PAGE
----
There is a lot to take in this week. There is a lot to do because a lot of change is coming.
But one of the starker moments was when we asked the university people how it was that we are not getting the number of offshore students the way they are in Australia?
As it turns out, Australia is up over 30%, so much so they are looking to put a cap on it.
Here, it's only a 15% increase. This was a $5 billion industry before our approach to Covid wrecked it.
Admission number one from the universities was that we were too slow to open. Those that did got the students.
Admission number two was when we did open the visa processing it was too slow. People apply in multiple countries and those who work fast, get the rewards.
Admission number three was about the Māorification of the system. There was some push back from the universities, with some suggesting this could have been a bonus. Fair enough, but also an admission that university education is global and Māori culture, unless you specifically want it, is not conducive to global qualifications.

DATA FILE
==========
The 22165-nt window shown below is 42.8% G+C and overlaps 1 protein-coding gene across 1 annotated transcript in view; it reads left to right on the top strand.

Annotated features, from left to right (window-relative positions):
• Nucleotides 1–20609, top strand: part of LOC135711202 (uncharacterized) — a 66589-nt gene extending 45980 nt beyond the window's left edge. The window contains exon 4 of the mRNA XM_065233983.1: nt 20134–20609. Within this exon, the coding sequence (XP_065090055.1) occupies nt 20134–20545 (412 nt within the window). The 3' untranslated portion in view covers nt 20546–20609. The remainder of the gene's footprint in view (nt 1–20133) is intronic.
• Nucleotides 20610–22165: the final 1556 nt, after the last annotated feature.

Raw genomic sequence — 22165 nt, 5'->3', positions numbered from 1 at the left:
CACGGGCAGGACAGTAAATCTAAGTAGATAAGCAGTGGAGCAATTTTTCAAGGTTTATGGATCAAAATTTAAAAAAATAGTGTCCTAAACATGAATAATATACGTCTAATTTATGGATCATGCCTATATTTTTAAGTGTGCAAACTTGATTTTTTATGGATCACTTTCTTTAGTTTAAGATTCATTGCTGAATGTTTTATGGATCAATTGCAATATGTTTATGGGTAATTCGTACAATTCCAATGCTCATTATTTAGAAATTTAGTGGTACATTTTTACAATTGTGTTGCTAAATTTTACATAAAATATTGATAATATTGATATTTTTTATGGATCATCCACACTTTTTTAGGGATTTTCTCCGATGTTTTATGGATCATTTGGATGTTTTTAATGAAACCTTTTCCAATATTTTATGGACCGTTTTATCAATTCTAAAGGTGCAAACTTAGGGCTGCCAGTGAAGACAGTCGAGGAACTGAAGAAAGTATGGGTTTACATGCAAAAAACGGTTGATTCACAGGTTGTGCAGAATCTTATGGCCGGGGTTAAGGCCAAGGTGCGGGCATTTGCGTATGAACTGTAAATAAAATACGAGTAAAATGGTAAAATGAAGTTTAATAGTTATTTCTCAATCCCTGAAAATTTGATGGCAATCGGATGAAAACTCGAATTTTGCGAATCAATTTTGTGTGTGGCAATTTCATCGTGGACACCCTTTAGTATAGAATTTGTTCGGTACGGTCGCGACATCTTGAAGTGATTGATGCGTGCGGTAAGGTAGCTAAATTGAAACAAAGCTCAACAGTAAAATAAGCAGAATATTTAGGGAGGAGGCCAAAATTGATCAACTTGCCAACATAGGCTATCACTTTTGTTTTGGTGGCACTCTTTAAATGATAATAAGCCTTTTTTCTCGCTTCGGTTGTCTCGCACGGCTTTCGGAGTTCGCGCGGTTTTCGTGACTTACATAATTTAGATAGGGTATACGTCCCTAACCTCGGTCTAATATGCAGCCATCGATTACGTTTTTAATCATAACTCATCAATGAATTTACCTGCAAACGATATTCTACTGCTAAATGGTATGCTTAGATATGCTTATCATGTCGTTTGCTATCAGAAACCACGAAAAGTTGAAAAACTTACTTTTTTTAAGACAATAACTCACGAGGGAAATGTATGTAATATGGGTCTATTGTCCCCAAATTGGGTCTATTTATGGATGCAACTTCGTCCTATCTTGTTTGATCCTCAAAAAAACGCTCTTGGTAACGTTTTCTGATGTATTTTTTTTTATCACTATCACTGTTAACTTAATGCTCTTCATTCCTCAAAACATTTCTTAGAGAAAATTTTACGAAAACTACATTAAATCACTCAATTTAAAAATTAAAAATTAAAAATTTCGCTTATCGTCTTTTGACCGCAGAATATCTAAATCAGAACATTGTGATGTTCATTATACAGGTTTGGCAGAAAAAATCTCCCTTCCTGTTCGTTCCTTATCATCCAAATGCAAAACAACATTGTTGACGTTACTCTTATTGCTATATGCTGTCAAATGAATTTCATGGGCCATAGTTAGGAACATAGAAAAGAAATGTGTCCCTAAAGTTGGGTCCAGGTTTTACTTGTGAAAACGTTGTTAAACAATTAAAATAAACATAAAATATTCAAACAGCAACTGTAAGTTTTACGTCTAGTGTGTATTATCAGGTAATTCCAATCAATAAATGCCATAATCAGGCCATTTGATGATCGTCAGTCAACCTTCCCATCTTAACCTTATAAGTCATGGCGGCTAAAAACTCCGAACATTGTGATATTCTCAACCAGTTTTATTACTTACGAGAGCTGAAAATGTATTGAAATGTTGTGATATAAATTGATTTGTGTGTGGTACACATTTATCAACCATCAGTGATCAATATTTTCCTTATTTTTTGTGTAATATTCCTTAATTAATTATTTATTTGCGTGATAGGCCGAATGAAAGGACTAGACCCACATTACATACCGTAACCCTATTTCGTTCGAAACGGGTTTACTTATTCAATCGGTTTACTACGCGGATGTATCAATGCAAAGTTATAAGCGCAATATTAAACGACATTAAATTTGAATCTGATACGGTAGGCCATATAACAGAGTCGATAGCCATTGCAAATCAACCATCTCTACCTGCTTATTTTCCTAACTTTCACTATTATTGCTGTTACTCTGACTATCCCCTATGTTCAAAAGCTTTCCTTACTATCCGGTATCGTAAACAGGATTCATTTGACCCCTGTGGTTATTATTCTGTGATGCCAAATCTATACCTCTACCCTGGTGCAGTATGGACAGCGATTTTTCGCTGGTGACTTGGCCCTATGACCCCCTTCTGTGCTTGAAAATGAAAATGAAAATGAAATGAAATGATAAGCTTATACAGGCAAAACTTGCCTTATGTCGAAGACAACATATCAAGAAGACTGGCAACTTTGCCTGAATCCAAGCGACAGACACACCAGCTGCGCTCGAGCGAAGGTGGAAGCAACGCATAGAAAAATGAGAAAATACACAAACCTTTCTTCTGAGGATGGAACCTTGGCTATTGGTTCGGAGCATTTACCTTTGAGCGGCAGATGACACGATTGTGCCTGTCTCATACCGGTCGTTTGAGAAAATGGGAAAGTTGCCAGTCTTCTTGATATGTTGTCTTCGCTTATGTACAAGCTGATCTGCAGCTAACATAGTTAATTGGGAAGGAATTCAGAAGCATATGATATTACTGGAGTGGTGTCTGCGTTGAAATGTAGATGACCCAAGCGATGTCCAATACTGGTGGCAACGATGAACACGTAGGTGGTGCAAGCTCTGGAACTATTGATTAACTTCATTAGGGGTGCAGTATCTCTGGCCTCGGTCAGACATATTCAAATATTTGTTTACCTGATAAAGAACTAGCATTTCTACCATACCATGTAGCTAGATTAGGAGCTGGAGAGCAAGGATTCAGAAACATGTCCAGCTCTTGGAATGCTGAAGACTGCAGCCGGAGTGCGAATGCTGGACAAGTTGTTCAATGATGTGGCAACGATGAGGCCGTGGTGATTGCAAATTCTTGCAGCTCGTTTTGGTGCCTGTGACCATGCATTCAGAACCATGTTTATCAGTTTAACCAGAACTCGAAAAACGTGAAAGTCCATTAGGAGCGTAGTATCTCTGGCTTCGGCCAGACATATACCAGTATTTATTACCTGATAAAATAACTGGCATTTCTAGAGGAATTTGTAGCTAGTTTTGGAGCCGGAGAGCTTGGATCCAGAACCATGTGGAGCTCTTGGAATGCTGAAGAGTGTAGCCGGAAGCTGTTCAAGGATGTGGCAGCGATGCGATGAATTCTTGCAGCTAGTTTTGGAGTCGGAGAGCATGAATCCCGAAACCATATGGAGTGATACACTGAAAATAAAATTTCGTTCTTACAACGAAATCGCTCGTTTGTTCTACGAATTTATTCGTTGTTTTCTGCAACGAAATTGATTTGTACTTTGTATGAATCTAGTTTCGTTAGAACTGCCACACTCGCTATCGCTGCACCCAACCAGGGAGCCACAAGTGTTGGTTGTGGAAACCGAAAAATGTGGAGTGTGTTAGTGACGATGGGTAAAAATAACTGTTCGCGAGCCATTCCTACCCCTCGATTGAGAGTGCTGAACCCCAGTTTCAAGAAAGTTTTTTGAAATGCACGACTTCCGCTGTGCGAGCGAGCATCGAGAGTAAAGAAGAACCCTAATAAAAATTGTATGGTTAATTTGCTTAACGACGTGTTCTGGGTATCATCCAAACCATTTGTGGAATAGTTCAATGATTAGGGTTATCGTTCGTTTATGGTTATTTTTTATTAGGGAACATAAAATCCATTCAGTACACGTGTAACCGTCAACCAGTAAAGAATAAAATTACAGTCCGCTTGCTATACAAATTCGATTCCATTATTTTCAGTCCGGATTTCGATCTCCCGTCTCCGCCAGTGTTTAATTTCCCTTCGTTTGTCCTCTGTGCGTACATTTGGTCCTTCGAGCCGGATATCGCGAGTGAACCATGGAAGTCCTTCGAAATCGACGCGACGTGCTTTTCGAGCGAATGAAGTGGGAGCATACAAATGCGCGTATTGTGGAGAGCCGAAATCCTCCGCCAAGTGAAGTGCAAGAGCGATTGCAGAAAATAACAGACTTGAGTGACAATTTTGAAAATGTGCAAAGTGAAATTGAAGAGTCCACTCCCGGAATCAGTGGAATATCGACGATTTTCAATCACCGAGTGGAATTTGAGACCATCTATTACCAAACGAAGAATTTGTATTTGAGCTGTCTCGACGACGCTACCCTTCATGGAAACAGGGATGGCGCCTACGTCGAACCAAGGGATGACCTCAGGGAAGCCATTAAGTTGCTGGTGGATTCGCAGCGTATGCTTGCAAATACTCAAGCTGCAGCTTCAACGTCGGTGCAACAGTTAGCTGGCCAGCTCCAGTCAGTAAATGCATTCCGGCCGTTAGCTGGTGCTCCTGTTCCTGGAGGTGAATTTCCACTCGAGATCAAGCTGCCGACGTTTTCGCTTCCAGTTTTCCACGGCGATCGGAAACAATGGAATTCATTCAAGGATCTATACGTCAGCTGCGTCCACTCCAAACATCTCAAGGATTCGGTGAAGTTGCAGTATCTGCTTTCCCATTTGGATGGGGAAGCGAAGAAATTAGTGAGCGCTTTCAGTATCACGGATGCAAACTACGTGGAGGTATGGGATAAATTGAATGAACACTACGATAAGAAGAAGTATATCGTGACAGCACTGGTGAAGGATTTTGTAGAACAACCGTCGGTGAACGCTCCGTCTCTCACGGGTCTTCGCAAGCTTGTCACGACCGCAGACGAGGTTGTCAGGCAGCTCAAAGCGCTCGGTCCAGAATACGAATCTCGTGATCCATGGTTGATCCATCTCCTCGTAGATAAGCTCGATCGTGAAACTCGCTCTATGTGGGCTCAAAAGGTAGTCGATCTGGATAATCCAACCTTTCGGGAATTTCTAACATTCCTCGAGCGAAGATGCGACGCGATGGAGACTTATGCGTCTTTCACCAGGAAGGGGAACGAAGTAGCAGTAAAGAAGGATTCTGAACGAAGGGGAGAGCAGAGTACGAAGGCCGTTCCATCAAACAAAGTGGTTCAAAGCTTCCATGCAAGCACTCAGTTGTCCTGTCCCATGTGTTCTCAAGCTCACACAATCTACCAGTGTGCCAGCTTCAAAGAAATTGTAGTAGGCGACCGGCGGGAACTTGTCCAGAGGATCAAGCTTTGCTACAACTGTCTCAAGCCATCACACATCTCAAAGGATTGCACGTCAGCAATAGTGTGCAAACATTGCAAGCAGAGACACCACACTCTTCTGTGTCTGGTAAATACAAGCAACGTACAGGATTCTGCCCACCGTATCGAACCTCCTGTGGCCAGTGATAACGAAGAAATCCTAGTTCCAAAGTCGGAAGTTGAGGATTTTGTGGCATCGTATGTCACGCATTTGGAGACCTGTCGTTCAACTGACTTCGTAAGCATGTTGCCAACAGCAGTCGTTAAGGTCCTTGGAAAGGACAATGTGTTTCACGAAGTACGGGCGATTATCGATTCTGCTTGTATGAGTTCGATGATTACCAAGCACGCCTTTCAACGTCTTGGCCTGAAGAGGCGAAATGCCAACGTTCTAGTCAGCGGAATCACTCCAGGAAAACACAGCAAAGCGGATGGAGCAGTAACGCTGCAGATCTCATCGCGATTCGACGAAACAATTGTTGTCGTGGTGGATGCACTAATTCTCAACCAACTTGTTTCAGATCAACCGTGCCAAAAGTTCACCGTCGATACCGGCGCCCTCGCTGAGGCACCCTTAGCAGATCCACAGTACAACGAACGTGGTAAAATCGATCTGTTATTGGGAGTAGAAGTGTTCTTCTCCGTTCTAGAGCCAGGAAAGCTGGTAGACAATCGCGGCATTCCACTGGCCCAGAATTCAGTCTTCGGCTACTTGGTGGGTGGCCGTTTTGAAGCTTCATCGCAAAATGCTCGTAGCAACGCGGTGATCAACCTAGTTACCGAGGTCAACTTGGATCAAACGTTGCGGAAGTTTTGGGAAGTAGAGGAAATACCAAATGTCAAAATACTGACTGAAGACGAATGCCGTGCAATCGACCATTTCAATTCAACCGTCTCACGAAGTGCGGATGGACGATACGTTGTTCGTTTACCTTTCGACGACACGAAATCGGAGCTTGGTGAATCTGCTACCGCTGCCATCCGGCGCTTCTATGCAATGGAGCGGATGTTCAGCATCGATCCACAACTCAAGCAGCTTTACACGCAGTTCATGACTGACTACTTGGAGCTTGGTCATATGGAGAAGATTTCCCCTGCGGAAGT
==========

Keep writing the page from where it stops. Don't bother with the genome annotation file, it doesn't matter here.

So, in a series of fairly simple questions and answers, we got a frighteningly clear picture of what has happened.
And what has happened is we have blown it.
You can also toss in the downtown Auckland problem, where most of the accommodation is taken up by 501's and emergency housing, which means there is nowhere to live, and even if you do get a place, you'll have trouble in the neighbourhood.
Part of this week's lift in spirit about the place is a reaction to the realisation that this past six years for too many has been a mess, or if not a mess, a nightmare.
Education has been crushed by a combination of ideology and ineptitude.
Covid, and the way we ran it, has seemingly permanently changed the way the world sees us. It's not just university, my suspicion is it's in tourism as well and is why the bounce back has been nothing like the bounce back they have seen offshore.
Once again, it will be borders, visas, marketing and of course the now infamous entry to the country - Auckland Airport.
It is only once a Government goes that those like the universities lift their heads up, look for clear air and provide what turned out to be a damning and also astonishing account of just how bad it has been.
The trouble is the worse it is, the harder it is to fix.
But there is upside. So far the new lot look at least like they are determined to get the repair work started.
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